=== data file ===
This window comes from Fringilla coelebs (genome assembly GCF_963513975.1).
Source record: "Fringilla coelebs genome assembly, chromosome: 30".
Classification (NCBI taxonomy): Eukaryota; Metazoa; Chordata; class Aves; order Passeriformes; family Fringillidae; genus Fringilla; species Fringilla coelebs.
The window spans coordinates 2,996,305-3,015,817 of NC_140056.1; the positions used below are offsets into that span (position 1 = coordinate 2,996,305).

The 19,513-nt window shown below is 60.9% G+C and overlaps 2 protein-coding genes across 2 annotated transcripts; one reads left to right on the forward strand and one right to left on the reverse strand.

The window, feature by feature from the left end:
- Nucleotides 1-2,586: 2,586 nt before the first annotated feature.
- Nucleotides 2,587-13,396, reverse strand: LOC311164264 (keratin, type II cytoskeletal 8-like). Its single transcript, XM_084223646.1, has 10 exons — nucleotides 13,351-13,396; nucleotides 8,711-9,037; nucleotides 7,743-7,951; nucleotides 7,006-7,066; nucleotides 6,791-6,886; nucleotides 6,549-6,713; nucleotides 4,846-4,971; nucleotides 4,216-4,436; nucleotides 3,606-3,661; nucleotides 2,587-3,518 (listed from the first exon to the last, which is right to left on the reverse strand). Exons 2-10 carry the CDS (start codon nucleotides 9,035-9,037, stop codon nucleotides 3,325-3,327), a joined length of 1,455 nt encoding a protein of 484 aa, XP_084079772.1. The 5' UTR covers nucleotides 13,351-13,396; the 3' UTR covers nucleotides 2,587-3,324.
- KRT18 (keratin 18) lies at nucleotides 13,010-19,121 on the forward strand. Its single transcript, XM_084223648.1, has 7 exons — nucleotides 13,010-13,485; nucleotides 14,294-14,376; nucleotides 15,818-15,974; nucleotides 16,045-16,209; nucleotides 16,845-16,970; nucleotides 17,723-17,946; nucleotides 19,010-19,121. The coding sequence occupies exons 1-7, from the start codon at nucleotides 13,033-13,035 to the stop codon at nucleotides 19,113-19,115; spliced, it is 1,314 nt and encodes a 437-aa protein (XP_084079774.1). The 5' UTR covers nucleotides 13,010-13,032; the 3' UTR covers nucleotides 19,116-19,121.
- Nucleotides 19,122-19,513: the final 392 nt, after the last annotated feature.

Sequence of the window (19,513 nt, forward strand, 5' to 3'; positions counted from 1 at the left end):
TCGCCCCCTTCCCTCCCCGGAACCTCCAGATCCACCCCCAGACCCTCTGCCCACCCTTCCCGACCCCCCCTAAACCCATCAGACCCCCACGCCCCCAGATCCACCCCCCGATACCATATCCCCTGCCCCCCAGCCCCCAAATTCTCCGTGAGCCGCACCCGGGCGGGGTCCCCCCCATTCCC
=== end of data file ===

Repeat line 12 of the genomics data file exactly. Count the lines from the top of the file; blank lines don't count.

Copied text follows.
TCGCCCCCTTCCCTCCCCGGAACCTCCAGATCCACCCCCAGACCCTCTGCCCACCCTTCCCGACCCCCCCTAAACCCATCAGACCCCCACGCCCCCAGATCCACCCCCCGATACCATATCCCCTGCCCCCCAGCCCCCAAATTCTCCGTGAGCCGCACCCGGGCGGGGTCCCCCCCATTCCC